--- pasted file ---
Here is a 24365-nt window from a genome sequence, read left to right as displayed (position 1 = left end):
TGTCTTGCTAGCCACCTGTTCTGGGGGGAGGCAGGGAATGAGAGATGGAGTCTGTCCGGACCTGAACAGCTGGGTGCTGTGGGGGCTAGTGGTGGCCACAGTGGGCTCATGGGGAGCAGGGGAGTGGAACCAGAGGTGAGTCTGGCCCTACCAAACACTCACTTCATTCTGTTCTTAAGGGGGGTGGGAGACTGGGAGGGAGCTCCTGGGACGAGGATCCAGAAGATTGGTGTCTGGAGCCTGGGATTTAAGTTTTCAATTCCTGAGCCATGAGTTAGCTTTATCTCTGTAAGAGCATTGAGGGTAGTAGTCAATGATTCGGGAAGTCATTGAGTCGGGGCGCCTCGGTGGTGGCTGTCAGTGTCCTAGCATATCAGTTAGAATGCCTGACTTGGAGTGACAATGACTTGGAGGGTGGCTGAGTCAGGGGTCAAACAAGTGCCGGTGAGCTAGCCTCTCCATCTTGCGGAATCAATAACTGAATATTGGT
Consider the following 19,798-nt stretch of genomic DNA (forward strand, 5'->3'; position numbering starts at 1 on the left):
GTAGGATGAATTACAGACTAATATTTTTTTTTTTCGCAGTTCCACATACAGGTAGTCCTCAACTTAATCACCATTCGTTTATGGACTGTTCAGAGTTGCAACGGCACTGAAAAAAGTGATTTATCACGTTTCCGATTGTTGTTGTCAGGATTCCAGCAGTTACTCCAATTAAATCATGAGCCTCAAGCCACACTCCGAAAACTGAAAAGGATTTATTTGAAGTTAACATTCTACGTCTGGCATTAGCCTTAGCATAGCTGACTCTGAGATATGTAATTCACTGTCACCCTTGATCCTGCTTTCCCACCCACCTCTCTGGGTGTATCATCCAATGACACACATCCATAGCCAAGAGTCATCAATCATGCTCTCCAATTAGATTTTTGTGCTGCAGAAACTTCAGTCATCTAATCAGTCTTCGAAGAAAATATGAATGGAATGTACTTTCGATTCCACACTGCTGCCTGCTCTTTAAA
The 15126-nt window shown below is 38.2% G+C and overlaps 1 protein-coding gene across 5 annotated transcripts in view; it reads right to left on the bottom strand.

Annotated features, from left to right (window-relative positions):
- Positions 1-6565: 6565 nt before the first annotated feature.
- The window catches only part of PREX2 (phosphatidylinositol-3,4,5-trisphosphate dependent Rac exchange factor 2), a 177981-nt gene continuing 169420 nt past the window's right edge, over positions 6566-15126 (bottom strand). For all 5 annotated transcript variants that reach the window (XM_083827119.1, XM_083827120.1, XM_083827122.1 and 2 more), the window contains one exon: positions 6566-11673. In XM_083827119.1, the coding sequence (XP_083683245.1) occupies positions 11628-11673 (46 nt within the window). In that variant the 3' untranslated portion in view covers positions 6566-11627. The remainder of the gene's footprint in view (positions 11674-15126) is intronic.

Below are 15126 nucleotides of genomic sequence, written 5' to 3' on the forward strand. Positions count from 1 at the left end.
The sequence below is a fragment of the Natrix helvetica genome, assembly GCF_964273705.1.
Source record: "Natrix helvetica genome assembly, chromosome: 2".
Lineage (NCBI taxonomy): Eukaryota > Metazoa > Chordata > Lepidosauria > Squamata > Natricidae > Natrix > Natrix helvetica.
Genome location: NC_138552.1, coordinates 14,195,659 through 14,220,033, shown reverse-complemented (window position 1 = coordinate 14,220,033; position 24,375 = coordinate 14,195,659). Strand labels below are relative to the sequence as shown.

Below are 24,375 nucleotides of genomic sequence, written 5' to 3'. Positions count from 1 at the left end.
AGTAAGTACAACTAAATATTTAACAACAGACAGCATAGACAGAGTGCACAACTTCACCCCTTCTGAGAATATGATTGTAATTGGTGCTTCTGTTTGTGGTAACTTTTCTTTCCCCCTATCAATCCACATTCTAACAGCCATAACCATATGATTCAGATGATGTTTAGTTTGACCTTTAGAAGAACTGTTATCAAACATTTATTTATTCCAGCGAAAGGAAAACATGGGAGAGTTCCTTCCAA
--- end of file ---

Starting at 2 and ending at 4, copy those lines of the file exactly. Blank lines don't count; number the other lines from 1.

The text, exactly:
TGTCTTGCTAGCCACCTGTTCTGGGGGGAGGCAGGGAATGAGAGATGGAGTCTGTCCGGACCTGAACAGCTGGGTGCTGTGGGGGCTAGTGGTGGCCACAGTGGGCTCATGGGGAGCAGGGGAGTGGAACCAGAGGTGAGTCTGGCCCTACCAAACACTCACTTCATTCTGTTCTTAAGGGGGGTGGGAGACTGGGAGGGAGCTCCTGGGACGAGGATCCAGAAGATTGGTGTCTGGAGCCTGGGATTTAAGTTTTCAATTCCTGAGCCATGAGTTAGCTTTATCTCTGTAAGAGCATTGAGGGTAGTAGTCAATGATTCGGGAAGTCATTGAGTCGGGGCGCCTCGGTGGTGGCTGTCAGTGTCCTAGCATATCAGTTAGAATGCCTGACTTGGAGTGACAATGACTTGGAGGGTGGCTGAGTCAGGGGTCAAACAAGTGCCGGTGAGCTAGCCTCTCCATCTTGCGGAATCAATAACTGAATATTGGT
Consider the following 19,798-nt stretch of genomic DNA (forward strand, 5'->3'; position numbering starts at 1 on the left):
GTAGGATGAATTACAGACTAATATTTTTTTTTTTCGCAGTTCCACATACAGGTAGTCCTCAACTTAATCACCATTCGTTTATGGACTGTTCAGAGTTGCAACGGCACTGAAAAAAGTGATTTATCACGTTTCCGATTGTTGTTGTCAGGATTCCAGCAGTTACTCCAATTAAATCATGAGCCTCAAGCCACACTCCGAAAACTGAAAAGGATTTATTTGAAGTTAACATTCTACGTCTGGCATTAGCCTTAGCATAGCTGACTCTGAGATATGTAATTCACTGTCACCCTTGATCCTGCTTTCCCACCCACCTCTCTGGGTGTATCATCCAATGACACACATCCATAGCCAAGAGTCATCAATCATGCTCTCCAATTAGATTTTTGTGCTGCAGAAACTTCAGTCATCTAATCAGTCTTCGAAGAAAATATGAATGGAATGTACTTTCGATTCCACACTGCTGCCTGCTCTTTAAA